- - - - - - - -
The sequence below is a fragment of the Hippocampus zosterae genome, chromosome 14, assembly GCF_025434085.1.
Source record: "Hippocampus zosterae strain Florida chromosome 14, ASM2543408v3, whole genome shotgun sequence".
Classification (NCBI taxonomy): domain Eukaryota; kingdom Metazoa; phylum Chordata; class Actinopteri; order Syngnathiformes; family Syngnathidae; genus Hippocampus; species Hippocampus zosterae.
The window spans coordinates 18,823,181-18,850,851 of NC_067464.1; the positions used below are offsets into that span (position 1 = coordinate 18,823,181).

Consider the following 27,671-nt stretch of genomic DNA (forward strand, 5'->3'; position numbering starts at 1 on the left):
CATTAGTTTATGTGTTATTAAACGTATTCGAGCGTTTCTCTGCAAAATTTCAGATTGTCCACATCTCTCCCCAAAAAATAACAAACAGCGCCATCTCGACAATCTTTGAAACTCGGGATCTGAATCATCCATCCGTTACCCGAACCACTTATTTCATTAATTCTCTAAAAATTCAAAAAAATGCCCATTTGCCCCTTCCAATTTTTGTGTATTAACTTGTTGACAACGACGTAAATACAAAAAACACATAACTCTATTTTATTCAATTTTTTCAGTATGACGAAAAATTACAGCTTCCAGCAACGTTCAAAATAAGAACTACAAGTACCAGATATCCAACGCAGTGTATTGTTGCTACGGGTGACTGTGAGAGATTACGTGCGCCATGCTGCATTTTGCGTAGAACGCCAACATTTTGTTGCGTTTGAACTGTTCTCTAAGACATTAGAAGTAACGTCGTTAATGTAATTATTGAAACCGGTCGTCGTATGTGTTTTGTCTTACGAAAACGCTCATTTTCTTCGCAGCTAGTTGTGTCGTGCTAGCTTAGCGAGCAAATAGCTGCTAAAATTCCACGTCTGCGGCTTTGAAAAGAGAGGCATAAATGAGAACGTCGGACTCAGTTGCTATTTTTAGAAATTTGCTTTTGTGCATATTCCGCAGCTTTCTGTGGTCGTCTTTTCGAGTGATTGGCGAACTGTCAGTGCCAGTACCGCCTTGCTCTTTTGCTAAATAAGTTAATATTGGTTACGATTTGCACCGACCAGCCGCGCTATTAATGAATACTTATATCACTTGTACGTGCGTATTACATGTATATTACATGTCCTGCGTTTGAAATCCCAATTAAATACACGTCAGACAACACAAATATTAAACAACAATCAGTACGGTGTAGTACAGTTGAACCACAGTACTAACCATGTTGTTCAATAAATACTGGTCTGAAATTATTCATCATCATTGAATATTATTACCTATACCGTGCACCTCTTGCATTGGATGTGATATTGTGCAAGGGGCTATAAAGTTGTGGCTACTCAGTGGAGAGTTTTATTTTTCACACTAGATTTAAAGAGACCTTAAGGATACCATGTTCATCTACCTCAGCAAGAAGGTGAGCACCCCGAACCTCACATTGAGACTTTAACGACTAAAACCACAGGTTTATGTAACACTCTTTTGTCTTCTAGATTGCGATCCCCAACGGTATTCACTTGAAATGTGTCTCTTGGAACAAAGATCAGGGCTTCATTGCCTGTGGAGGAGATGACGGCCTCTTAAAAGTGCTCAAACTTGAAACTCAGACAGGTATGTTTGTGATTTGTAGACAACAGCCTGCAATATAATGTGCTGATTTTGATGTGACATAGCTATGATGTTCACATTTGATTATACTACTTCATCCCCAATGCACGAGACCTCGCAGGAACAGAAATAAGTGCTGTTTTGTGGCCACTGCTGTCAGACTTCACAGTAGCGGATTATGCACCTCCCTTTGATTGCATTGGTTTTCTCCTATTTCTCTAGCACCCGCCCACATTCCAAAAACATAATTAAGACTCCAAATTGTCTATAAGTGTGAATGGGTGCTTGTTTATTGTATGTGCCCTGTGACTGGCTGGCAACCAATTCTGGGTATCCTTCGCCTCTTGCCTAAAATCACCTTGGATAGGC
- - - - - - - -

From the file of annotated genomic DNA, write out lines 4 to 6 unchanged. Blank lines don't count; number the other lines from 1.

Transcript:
The window spans coordinates 18,823,181-18,850,851 of NC_067464.1; the positions used below are offsets into that span (position 1 = coordinate 18,823,181).

Consider the following 27,671-nt stretch of genomic DNA (forward strand, 5'->3'; position numbering starts at 1 on the left):
CATTAGTTTATGTGTTATTAAACGTATTCGAGCGTTTCTCTGCAAAATTTCAGATTGTCCACATCTCTCCCCAAAAAATAACAAACAGCGCCATCTCGACAATCTTTGAAACTCGGGATCTGAATCATCCATCCGTTACCCGAACCACTTATTTCATTAATTCTCTAAAAATTCAAAAAAATGCCCATTTGCCCCTTCCAATTTTTGTGTATTAACTTGTTGACAACGACGTAAATACAAAAAACACATAACTCTATTTTATTCAATTTTTTCAGTATGACGAAAAATTACAGCTTCCAGCAACGTTCAAAATAAGAACTACAAGTACCAGATATCCAACGCAGTGTATTGTTGCTACGGGTGACTGTGAGAGATTACGTGCGCCATGCTGCATTTTGCGTAGAACGCCAACATTTTGTTGCGTTTGAACTGTTCTCTAAGACATTAGAAGTAACGTCGTTAATGTAATTATTGAAACCGGTCGTCGTATGTGTTTTGTCTTACGAAAACGCTCATTTTCTTCGCAGCTAGTTGTGTCGTGCTAGCTTAGCGAGCAAATAGCTGCTAAAATTCCACGTCTGCGGCTTTGAAAAGAGAGGCATAAATGAGAACGTCGGACTCAGTTGCTATTTTTAGAAATTTGCTTTTGTGCATATTCCGCAGCTTTCTGTGGTCGTCTTTTCGAGTGATTGGCGAACTGTCAGTGCCAGTACCGCCTTGCTCTTTTGCTAAATAAGTTAATATTGGTTACGATTTGCACCGACCAGCCGCGCTATTAATGAATACTTATATCACTTGTACGTGCGTATTACATGTATATTACATGTCCTGCGTTTGAAATCCCAATTAAATACACGTCAGACAACACAAATATTAAACAACAATCAGTACGGTGTAGTACAGTTGAACCACAGTACTAACCATGTTGTTCAATAAATACTGGTCTGAAATTATTCATCATCATTGAATATTATTACCTATACCGTGCACCTCTTGCATTGGATGTGATATTGTGCAAGGGGCTATAAAGTTGTGGCTACTCAGTGGAGAGTTTTATTTTTCACACTAGATTTAAAGAGACCTTAAGGATACCATGTTCATCTACCTCAGCAAGAAGGTGAGCACCCCGAACCTCACATTGAGACTTTAACGACTAAAACCACAGGTTTATGTAACACTCTTTTGTCTTCTAGATTGCGATCCCCAACGGTATTCACTTGAAATGTGTCTCTTGGAACAAAGATCAGGGCTTCATTGCCTGTGGAGGAGATGACGGCCTCTTAAAAGTGCTCAAACTTGAAACTCAGACAGGTATGTTTGTGATTTGTAGACAACAGCCTGCAATATAATGTGCTGATTTTGATGTGACATAGCTATGATGTTCACATTTGATTATACTACTTCATCCCCAATGCACGAGACCTCGCAGGAACAGAAATAAGTGCTGTTTTGTGGCCACTGCTGTCAGACTTCACAGTAGCGGATTATGCACCTCCCTTTGATTGCATTGGTTTTCTCCTATTTCTCTAGCACCCGCCCACATTCCAAAAACATAATTAAGACTCCAAATTGTCTATAAGTGTGAATGGGTGCTTGTTTATTGTATGTGCCCTGTGACTGGCTGGCAACCAATTCTGGGTATCCTTCGCCTCTTGCCTAAAATCACCTTGGATAGGC